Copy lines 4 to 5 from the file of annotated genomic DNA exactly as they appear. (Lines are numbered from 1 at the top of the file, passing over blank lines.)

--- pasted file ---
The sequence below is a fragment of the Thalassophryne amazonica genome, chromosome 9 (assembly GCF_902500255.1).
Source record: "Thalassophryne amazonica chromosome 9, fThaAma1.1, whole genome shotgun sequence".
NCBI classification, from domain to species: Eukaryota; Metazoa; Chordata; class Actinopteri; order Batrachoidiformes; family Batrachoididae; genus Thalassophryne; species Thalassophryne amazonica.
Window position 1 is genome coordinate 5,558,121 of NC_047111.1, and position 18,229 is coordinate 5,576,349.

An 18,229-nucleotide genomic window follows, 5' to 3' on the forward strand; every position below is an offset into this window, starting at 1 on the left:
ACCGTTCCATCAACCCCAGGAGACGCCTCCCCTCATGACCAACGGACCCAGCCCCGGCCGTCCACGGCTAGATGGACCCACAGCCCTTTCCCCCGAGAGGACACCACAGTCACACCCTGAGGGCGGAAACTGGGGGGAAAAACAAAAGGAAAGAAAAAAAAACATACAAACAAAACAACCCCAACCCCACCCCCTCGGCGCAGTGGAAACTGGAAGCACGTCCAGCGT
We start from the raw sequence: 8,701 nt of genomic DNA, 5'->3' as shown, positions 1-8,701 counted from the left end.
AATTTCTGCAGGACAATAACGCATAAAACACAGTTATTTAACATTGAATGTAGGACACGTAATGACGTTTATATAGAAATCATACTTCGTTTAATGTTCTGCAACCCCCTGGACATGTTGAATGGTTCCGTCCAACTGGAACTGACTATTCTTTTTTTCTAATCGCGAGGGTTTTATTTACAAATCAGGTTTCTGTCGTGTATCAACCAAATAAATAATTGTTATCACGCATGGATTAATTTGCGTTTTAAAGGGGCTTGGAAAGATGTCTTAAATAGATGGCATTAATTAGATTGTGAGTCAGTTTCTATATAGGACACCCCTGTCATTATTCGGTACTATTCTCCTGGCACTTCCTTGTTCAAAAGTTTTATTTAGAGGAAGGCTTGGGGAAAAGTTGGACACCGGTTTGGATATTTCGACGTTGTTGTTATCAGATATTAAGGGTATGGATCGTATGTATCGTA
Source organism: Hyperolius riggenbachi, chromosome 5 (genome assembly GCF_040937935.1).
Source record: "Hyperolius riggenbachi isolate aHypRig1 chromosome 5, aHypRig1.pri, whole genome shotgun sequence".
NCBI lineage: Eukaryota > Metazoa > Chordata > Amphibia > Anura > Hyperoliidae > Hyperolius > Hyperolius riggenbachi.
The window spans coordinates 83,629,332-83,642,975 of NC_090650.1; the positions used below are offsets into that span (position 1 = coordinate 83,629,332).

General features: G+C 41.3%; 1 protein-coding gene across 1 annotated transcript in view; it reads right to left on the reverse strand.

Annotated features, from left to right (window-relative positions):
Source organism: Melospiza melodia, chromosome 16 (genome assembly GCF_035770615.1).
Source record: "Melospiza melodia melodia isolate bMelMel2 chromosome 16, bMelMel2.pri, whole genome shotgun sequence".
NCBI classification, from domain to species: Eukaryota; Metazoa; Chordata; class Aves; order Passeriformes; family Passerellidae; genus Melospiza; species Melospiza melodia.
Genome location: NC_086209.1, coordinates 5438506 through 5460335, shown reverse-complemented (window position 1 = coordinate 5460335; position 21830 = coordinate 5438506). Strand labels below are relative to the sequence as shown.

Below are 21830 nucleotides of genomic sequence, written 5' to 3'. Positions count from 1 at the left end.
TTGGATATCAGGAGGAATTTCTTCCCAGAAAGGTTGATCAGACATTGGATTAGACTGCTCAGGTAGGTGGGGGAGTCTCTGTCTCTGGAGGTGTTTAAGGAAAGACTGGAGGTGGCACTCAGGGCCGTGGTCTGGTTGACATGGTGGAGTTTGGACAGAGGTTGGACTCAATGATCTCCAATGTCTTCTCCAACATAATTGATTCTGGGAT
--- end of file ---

Window position 1 is genome coordinate 5,558,121 of NC_047111.1, and position 18,229 is coordinate 5,576,349.

An 18,229-nucleotide genomic window follows, 5' to 3' on the forward strand; every position below is an offset into this window, starting at 1 on the left: